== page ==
Why people will not change

I know that some will argue that I am getting into a semantic discussion but in this case I believe it entirely appropriate.  As we know, we are bombarded today with the need for change as it pertains to both individuals and organizations.  There is constant talk of the increasing rate of change and that we need to be able to adapt and embrace change in order to thrive and survive.  I agree in concept with those observations and accept that things are changing at an almost alarming pace and that we can, in fact, be left behind if we do not engage in the process.  The gauntlet that I am throwing down is that people should not, can not, and will not CHANGE.  Having said that,  I do believe in an individuals capacity to GROW.

Here are a few definitions to get the conversation started

Change

  • To become altered or modified
  • To become transformed or converted
  • To make the form, nature, content, future course etc. of something different from what it is or from what it would be if left alone

Grow

  • To increase by natural development, as any living organism or part by assimilation of nutrient
  • To arise or issue as a natural development from an original happening, circumstance, or source
  • To come to by degrees

After reading these, how many people would rather be “changed” or given the ability to “grow”?  Here are some thoughts on one versus the other:

  • Change is done to us while growing is a choice.
  • Growing is a natural process that is done over time.  Change is usually on a much tighter time table
  • Most people like who they are and do not really want to change.  If given the proper feedback and support, many of these same people would embrace the opportunity to grow.

I know that changing the word choice is fairly insignificant but it could be extremely impactful if people began to embrace the implications of the terminology.  There is so much talk about changing organizations, the cultures within companies, the way we do business, the business model, the business strategy, and a myriad of other things but the the talk that is missing is about the real issue.  Any and all of these “changes” requires the PEOPLE that comprise the organization (the definition of an organization is “a group of persons organized for some end or work”) to DO SOMETHING DIFFERENTLY.  They will have to act, think, and/or believe differently if the organization is to be successful.  It is the cumulative result of all of the individual actions that may or may not produce the desired effect.  That is why change initiatives so frequently fail.  We forget we are not changing a THING we are trying to change PEOPLE and that is something most are not prepared to tackle.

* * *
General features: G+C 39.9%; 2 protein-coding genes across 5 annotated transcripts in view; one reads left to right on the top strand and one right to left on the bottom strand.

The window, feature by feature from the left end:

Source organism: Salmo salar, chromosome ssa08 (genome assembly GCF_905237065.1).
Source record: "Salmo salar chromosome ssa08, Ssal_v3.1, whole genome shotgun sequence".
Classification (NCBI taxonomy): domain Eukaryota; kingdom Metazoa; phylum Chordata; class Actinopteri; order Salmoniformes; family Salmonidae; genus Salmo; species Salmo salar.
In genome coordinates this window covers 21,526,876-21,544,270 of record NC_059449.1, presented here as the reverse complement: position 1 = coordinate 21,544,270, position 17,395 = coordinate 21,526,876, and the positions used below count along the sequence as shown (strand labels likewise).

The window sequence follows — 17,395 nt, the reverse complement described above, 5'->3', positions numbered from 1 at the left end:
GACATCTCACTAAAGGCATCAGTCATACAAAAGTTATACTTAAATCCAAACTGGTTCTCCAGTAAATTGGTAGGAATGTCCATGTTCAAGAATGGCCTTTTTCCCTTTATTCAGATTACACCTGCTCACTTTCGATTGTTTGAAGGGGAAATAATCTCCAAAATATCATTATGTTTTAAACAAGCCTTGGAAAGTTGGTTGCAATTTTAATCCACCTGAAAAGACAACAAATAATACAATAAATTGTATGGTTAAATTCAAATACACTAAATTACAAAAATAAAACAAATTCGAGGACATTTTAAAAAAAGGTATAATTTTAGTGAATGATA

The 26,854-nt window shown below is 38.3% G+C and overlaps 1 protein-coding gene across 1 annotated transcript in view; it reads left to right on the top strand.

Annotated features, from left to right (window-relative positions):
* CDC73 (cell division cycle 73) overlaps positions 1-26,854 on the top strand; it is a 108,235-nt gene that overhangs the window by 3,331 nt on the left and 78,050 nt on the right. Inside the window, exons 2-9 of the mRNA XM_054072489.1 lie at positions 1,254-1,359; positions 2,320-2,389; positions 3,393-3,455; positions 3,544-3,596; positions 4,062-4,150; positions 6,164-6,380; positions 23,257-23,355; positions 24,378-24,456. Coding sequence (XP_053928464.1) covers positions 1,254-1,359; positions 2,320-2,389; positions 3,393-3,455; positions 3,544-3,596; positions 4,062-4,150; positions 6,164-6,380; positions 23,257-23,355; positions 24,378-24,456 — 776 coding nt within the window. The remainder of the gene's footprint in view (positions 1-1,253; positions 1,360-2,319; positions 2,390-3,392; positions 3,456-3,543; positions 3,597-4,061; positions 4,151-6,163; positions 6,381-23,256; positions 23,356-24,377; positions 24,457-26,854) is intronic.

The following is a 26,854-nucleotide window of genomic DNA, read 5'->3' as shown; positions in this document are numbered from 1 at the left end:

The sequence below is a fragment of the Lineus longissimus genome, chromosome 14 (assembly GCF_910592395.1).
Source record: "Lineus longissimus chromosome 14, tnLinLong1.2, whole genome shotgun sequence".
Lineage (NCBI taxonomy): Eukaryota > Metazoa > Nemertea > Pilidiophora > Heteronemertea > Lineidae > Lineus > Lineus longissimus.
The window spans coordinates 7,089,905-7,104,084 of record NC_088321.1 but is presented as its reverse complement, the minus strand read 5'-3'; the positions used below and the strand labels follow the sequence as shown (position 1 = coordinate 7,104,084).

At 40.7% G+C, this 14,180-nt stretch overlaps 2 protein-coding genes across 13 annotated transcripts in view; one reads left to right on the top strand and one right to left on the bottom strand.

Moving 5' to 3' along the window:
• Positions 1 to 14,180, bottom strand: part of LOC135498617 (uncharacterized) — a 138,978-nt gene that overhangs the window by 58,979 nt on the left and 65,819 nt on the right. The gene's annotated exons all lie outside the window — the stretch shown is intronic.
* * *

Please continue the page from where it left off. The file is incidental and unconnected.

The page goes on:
Change is ubiquitous and perhaps the real issue we face is that acceptance that it is our need for growth that will never stop.  Human beings innately seek homeostasis or stability.  We like when things are predictable so we can fool ourselves into believing we have control.  That is the fundamental truth that is being challenged so we take control wherever we can and sometimes that is when others try to make us change.

Some time ago I heard this saying that has made a regular appearance in my lexicon, “A rising tide raises all boats”.  Perhaps if we changed our mindset and began to see the ultimate goal as striving to help each other continuously grow & improve, there would be less need for change initiatives?  Just a thought…

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3 Comments

Filed under Adaptation, Emergence, Leadership, Systems Thinking, The Human Condition

3 responses to “Why people will not change

  1. I like the way you think! The distinction between the words “change” and “grow” is a very useful and important one. “Change” feels like something that has been done TO me. “Grow” feels like something I can choose to do. “Grow” is deliciously selfish, in a good way. When we grow, we also – by inference – grow others.

    • Perry

      Mary Jo,
      I have been thinking about this for sometime and the thought finally crystallized earlier this week. Probably due to the fact that I grew up in a rural part of Ohio so the growing metaphor works for me.

      Thanks for the comment

  2. Rob Sanders

    Your rising tide through this article has certainly raised this boat. Thanks so much for your comments on growth. Change stinks! Growth resulting in the positive change is priceless! Appreciate your article. Thanks so much!

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